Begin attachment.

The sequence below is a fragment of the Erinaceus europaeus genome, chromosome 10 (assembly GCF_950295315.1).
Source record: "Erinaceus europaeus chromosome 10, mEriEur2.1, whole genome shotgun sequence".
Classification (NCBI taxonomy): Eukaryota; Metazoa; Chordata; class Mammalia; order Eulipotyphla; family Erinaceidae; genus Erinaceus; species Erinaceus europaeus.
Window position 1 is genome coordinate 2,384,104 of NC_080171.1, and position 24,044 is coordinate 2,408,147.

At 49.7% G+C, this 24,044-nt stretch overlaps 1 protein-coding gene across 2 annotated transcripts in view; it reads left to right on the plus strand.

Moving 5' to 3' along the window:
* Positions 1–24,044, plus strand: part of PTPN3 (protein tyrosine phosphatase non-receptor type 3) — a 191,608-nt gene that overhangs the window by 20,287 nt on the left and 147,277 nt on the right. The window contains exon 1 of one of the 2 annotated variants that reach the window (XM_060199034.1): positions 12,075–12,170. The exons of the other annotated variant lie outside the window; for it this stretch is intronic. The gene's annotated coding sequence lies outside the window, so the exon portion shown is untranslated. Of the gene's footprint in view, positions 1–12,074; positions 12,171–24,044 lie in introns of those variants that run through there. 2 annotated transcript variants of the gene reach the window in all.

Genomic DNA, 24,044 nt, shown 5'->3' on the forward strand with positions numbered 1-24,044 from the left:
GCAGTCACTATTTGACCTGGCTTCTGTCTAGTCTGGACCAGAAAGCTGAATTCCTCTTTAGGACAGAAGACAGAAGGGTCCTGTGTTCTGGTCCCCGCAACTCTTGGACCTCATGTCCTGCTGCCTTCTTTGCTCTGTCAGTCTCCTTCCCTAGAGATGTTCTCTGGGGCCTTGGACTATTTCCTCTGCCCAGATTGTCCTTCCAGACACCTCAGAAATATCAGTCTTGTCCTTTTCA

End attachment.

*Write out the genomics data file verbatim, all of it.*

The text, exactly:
The sequence below is a fragment of the Erinaceus europaeus genome, chromosome 10 (assembly GCF_950295315.1).
Source record: "Erinaceus europaeus chromosome 10, mEriEur2.1, whole genome shotgun sequence".
Classification (NCBI taxonomy): Eukaryota; Metazoa; Chordata; class Mammalia; order Eulipotyphla; family Erinaceidae; genus Erinaceus; species Erinaceus europaeus.
Window position 1 is genome coordinate 2,384,104 of NC_080171.1, and position 24,044 is coordinate 2,408,147.

At 49.7% G+C, this 24,044-nt stretch overlaps 1 protein-coding gene across 2 annotated transcripts in view; it reads left to right on the plus strand.

Moving 5' to 3' along the window:
* Positions 1–24,044, plus strand: part of PTPN3 (protein tyrosine phosphatase non-receptor type 3) — a 191,608-nt gene that overhangs the window by 20,287 nt on the left and 147,277 nt on the right. The window contains exon 1 of one of the 2 annotated variants that reach the window (XM_060199034.1): positions 12,075–12,170. The exons of the other annotated variant lie outside the window; for it this stretch is intronic. The gene's annotated coding sequence lies outside the window, so the exon portion shown is untranslated. Of the gene's footprint in view, positions 1–12,074; positions 12,171–24,044 lie in introns of those variants that run through there. 2 annotated transcript variants of the gene reach the window in all.

Genomic DNA, 24,044 nt, shown 5'->3' on the forward strand with positions numbered 1-24,044 from the left:
GCAGTCACTATTTGACCTGGCTTCTGTCTAGTCTGGACCAGAAAGCTGAATTCCTCTTTAGGACAGAAGACAGAAGGGTCCTGTGTTCTGGTCCCCGCAACTCTTGGACCTCATGTCCTGCTGCCTTCTTTGCTCTGTCAGTCTCCTTCCCTAGAGATGTTCTCTGGGGCCTTGGACTATTTCCTCTGCCCAGATTGTCCTTCCAGACACCTCAGAAATATCAGTCTTGTCCTTTTCA